“Who hath believed our report? and to whom is the arm of the LORD revealed? For he shall grow up before him as a tender plant, and as a root out of a dry ground: he hath no form nor comeliness; and when we shall see him, there is no beauty that we should desire him.”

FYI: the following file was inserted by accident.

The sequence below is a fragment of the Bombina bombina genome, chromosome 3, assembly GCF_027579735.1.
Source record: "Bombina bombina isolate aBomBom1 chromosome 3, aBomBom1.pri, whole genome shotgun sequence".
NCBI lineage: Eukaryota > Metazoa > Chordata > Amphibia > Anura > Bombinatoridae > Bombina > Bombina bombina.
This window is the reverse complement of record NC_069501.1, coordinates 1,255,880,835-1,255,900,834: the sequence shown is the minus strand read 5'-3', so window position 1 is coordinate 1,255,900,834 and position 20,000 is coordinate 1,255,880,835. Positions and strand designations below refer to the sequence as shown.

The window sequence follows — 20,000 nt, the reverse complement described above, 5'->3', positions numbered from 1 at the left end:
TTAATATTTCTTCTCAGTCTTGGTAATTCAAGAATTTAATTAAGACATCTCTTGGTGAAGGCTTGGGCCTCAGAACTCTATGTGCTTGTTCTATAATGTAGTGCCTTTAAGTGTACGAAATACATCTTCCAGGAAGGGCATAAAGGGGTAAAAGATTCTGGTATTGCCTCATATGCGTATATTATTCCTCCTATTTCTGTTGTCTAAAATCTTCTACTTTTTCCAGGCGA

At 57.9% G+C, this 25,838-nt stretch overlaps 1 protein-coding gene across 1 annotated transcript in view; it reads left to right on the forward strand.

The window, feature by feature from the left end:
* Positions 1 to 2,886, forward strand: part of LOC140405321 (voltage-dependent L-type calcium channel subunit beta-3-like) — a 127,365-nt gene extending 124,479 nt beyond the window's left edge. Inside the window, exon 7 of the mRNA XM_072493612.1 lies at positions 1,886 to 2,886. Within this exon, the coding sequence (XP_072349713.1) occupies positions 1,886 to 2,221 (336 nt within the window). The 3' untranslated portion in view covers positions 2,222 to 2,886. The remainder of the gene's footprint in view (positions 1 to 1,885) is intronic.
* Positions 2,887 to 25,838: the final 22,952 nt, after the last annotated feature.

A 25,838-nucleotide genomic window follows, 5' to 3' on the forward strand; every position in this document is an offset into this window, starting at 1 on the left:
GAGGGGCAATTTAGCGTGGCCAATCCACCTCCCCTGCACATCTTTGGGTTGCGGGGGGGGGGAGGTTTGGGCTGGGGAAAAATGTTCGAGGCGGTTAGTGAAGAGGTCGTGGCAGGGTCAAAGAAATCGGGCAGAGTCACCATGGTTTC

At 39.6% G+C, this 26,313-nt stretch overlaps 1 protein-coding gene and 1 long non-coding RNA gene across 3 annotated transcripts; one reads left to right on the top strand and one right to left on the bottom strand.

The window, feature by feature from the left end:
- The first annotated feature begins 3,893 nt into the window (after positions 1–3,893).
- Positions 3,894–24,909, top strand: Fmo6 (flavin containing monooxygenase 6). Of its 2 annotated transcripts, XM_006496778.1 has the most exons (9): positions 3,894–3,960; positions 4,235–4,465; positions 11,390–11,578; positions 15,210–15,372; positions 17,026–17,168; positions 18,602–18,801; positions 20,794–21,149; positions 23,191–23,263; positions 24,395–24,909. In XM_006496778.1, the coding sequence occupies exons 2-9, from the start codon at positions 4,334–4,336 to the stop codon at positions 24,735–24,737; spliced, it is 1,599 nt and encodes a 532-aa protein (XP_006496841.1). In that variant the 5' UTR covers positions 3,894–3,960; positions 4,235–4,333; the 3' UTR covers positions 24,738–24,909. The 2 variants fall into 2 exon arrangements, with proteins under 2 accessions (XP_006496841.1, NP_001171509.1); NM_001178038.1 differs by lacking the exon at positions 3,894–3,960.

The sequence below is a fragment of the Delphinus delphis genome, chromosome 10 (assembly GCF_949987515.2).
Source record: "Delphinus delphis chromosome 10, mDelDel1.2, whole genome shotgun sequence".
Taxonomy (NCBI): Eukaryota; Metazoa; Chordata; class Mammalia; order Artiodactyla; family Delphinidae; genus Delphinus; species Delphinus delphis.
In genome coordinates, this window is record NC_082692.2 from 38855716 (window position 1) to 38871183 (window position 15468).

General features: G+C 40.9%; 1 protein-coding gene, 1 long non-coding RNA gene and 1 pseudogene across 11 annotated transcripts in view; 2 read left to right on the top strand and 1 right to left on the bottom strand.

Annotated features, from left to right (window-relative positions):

Today’s verse passage speaks of the King of glory at His first coming, when He appeared superficially to be nothing special. In Old Testament times, the leader of God’s people was to look the part. Israel’s first king, Saul, for instance, was said to be “a choice young man, and a goodly: and there was not among the children of Israel a goodlier person than he: from his shoulders and upward he was higher than any of the people” (1 Samuel 9:2). The idea was that the leader of the people must be a man in whom God had found favor; being blessed with good looks was a sign that God was pleased with Him. When Saul had fallen out of favor with God, his successor, David, was described as being “ruddy, and withal of a beautiful countenance, and goodly to look to” (1 Samuel 16:12). Psalm 45 is a celebration of the Israelite king’s wedding. The writer declared, “I speak of the things which I have made touching the king: my tongue is the pen of a ready writer. Thou art fairer than the children of men: grace is poured into thy lips: therefore God hath blessed thee for ever” (Psalm 45:1-2). Once again, the cosmetic, outward attractiveness of the king is mentioned as a sign of God’s blessing and favor. How shocking it must have been, even unbelievable to some, when the humble Carpenter from Nazareth appeared on scene declaring Himself (albeit somewhat cryptically) to be the promised King of the Jews. His appearance, His manner of speaking, His shocking claims concerning Himself, coupled with His hard teachings and puzzling parables ensured His rejection by official Jewry. Those who rejected Him could have at any time drawn closer and asked questions. They could have learned more; they could have come to a truer understanding of Who Jesus really was. The Lord knew, of course, that given His appearance and teachings, many would harden their hearts to Him and His claims. This was part of God’s plan, flawlessly executed for the salvation of souls. As Paul explains, God had to hide the Lord’s true identity in this way because had the rulers of this world known Who He really was, “they would not have crucified the Lord of glory” (1 Corinthians 2:8). During our Lord’s passion, He was outwardly transformed from having no comeliness that we should desire Him, to being a horror to behold. Sin in all its ugliness was manifest in the broken body of Jesus (Isaiah 52:14). Now raised to new and glorified life, however, the Blessed Savior reigns supreme as the stunning and glorious King of kings, and we who have loved and trust Him shall one day “see the King in His beauty” (Isaiah 33:17). Even so, Come Lord Jesus!